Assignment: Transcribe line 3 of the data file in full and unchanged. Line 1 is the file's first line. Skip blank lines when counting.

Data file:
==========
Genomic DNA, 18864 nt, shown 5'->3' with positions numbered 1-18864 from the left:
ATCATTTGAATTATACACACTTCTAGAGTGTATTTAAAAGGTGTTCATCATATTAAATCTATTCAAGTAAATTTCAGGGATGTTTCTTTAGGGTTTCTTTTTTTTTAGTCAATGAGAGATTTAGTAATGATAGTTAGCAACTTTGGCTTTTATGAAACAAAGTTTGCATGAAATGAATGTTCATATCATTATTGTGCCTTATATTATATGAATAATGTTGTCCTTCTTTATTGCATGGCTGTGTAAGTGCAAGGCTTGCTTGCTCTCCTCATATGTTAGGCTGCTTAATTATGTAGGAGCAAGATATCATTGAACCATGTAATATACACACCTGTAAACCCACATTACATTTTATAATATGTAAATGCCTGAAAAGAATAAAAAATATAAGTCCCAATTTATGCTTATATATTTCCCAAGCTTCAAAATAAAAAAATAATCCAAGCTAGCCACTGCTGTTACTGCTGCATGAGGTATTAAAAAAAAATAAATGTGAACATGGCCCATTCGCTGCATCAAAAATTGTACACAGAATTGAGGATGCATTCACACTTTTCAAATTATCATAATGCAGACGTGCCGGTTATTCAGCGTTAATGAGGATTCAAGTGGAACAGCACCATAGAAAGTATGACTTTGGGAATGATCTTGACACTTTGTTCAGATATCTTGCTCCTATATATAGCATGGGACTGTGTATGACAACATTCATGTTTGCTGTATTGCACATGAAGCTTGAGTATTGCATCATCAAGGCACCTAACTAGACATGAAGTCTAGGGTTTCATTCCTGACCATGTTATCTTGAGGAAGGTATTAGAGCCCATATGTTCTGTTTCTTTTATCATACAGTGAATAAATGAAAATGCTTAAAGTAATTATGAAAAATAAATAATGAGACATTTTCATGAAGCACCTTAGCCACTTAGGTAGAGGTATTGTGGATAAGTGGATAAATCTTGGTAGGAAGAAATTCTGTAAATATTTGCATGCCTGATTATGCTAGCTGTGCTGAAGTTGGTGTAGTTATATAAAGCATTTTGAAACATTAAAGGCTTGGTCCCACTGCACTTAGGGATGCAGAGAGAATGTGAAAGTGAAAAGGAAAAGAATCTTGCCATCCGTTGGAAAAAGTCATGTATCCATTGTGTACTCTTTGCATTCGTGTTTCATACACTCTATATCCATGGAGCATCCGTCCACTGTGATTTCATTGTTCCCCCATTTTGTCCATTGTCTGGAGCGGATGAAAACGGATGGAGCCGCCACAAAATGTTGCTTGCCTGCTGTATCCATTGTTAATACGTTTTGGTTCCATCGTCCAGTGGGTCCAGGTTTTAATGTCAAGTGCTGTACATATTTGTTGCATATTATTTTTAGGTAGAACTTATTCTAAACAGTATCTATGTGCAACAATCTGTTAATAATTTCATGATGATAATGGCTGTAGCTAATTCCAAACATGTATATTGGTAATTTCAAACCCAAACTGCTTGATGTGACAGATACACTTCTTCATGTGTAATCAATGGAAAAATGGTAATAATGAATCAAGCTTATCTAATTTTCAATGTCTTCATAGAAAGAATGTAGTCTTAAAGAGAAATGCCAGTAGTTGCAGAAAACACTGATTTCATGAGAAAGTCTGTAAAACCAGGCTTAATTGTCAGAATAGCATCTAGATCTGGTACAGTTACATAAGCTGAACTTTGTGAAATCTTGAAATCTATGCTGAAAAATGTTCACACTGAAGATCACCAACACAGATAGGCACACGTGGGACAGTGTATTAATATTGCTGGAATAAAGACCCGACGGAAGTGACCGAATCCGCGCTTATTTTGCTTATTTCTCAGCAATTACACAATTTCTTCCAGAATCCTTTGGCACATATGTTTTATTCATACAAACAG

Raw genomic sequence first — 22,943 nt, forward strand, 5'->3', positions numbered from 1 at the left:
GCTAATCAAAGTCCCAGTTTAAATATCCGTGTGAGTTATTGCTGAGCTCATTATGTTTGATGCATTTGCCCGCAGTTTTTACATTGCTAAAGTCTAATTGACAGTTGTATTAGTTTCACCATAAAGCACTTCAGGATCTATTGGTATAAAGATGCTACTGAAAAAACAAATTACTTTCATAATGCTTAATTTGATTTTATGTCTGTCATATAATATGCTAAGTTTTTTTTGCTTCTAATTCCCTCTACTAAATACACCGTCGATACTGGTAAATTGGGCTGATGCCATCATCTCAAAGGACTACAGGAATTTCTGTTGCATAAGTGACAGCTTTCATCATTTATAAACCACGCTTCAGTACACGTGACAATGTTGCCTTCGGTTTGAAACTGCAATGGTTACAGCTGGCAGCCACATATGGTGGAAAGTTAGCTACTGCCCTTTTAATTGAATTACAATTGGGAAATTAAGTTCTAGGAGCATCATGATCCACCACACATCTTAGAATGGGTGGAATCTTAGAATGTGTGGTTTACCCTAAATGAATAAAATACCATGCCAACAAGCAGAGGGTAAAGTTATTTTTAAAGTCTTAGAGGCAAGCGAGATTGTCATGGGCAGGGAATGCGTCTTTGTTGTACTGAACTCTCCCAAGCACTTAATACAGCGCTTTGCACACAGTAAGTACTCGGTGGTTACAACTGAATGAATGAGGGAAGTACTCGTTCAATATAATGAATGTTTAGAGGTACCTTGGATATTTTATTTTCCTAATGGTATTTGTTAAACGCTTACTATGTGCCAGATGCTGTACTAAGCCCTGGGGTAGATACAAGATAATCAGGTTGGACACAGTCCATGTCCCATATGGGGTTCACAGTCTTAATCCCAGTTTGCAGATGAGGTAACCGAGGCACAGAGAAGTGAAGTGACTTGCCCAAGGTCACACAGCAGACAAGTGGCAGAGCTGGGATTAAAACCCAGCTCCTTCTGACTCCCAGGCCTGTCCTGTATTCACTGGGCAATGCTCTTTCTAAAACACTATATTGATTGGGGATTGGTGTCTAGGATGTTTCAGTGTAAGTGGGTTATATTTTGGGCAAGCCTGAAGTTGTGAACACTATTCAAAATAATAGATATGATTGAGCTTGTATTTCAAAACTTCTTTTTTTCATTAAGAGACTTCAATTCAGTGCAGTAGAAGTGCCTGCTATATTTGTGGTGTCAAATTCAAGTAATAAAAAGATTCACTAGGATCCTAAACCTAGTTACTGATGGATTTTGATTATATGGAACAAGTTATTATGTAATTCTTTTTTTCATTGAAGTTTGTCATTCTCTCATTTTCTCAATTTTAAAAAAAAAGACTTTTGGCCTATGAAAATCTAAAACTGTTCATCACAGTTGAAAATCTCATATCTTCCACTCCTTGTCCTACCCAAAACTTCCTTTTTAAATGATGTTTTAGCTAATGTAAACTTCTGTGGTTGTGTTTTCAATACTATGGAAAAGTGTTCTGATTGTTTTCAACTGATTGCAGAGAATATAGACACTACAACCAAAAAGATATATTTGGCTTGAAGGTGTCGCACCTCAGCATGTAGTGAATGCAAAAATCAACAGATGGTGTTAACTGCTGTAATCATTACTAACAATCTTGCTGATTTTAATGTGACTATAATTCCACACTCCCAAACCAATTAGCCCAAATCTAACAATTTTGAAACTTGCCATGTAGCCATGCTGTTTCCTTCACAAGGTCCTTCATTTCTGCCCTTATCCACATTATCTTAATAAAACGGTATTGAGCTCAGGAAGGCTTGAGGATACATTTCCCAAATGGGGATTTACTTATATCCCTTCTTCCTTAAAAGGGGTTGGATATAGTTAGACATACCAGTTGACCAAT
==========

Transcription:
Raw genomic sequence first — 22,943 nt, forward strand, 5'->3', positions numbered from 1 at the left: